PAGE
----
Pakistan’s exports to the UK may increase if some trade diversion from the EU takes place. This will provide an opportunity to our exporters to benefit from it. Concomitantly, as UK exporters will start looking for opportunity to export out of the EU zone, it may increase our imports from the UK. There will also be an opportunity for Pakistan to conclude its long pending Trade and Investment Framework Agreement (TIFA) with the UK, which was rather more difficult to negotiate with EU’s 27 countries.

As UK’s financial market settles and prepares itself for the non-EU regime, it is quite possible that UK investors explore foreign markets such as Pakistan for their overseas investment. At that time, depending on the strength of our capital market and incentive regime, the UK investors may opt to invest in Pakistan.

Before the referendum, a major issue was migration from the EU countries to the UK. With Brexit, the UK may not offer quota-based employment to potential EU migrants. Consequently, UK may open up its borders for workers coming from other countries either on permanent or temporary basis. This may provide an opportunity to Pakistani workers to migrate to the UK.

At the same time, fears are being expressed that Brexit has created racial intolerance that would unleash hostility among the working classes who expect immigrants to threaten British economy as well as security. This feeling is being expressed by British nationals of other origins including Pakistan. Anti-immigrant sentiments may force Pakistanis residing temporarily in the UK to leave. A domino effect may also occur if other EU countries pursue the UK policy of protecting and closing its borders for migrants. This will halt entry of our workers to European countries. Our government should remain vigilant of any development that may take place in this regard.

With fall in incomes, it is likely that remittances from the UK (our 3rd major source of remittances) will decline. But, if some British nationals of Pakistani origin return home due to a rise in prejudice then one time remittances might go up sharply.

An extended fall in pound may reduce our debt liability denominated in pound sterling. Moreover, after Brexit, the UK may not stick to the EU rules and regulations concerning Overseas Development Assistance (ODA). As a deliberate move, it may divert its ODA towards Commonwealth countries, including Pakistan, to gain diplomatic and political support and strength.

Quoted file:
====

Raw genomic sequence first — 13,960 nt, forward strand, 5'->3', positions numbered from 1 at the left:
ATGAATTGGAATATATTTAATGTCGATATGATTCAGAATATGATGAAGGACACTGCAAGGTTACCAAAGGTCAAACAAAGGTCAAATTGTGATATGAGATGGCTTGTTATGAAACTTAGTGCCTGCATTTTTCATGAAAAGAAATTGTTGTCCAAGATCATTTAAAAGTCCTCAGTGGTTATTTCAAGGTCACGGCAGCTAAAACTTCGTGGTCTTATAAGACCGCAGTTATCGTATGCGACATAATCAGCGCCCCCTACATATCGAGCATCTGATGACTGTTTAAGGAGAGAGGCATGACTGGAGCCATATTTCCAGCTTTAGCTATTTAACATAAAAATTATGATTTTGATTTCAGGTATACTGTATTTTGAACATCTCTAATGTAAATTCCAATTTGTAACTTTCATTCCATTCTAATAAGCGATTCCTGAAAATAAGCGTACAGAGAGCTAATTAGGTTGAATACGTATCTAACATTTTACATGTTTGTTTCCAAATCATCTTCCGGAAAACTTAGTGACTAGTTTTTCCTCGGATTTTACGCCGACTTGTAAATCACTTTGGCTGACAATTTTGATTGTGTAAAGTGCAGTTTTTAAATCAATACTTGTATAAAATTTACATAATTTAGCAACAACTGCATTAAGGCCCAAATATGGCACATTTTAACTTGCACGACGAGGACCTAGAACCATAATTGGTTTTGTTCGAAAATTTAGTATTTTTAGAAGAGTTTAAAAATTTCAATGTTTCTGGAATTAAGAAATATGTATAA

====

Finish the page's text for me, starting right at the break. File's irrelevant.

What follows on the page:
In sum, Brexit has raised a whole new set of risks for global economies. Looking forward, thus, there is a considerable amount of ambiguity that will cloud the global economic horizon for some time to come. A prolonged uncertainty can damage the UK economy as well as those who are connected with it. Our policymakers should carefully watch developments in the UK and the EU single market zone and take appropriate measures to benefit from upcoming opportunities and avert negative repercussions.


The writer is a Professor of Economics School of Social Sciences and Humanities, National University of Sciences and Technology, Islamabad. He can be reached at

Email: This email address is being protected from spambots. You need JavaScript enabled to view it..

As UK’s financial market settles and prepares itself for the non-EU regime, it is quite possible that UK investors explore foreign markets such as Pakistan for their overseas investment. At that time, depending on the strength of our capital market and incentive regime, the UK investors may opt to invest in Pakistan.


Pakistan’s exports to the UK may increase if some trade diversion from the EU takes place. This will provide an opportunity to our exporters to benefit from it. Concomitantly, as UK exporters will start looking for opportunity to export out of the EU zone, it may increase our imports from the UK. There will also be an opportunity for Pakistan to conclude its long pending Trade and Investment Framework Agreement (TIFA) with the UK, which was rather more difficult to negotiate with EU’s 27 countries.



Let the Minimum be Minimum!

Written By: Dr. Zafar Mehmood

The anatomy of minimum wages in Pakistan and its effects on the work force

In Pakistan, minimum wages for workers are fixed under the Unskilled Workers Ordinance 1969. The latest budget has increased the minimum wage rate from Rs.10,000 per month to Rs.12,000 per month, i.e., a twenty per cent rise. The budget document states that the purpose of this change is to raise the welfare of the labour class and in line with the increase in pay of government employees. In this article, I will examine whether this raise in any way benefits the economy in general and labour classes in particular?

A minimum wage is the lowest monthly remuneration that employers may legally pay to the workers. Equivalently, it is the lowest wage at which workers may sell their labour. Indicators that are normally used to set a minimum wage rate are the ones that minimize the loss of jobs while maintaining international competitiveness of domestic industries. Among the indicators are general economic conditions in the country as measured by the GDP, inflation, labour supply and demand situation, wage levels and wage differentials, growth in productivity, cost of doing business, living standards, and the prevailing average wage rate in the country.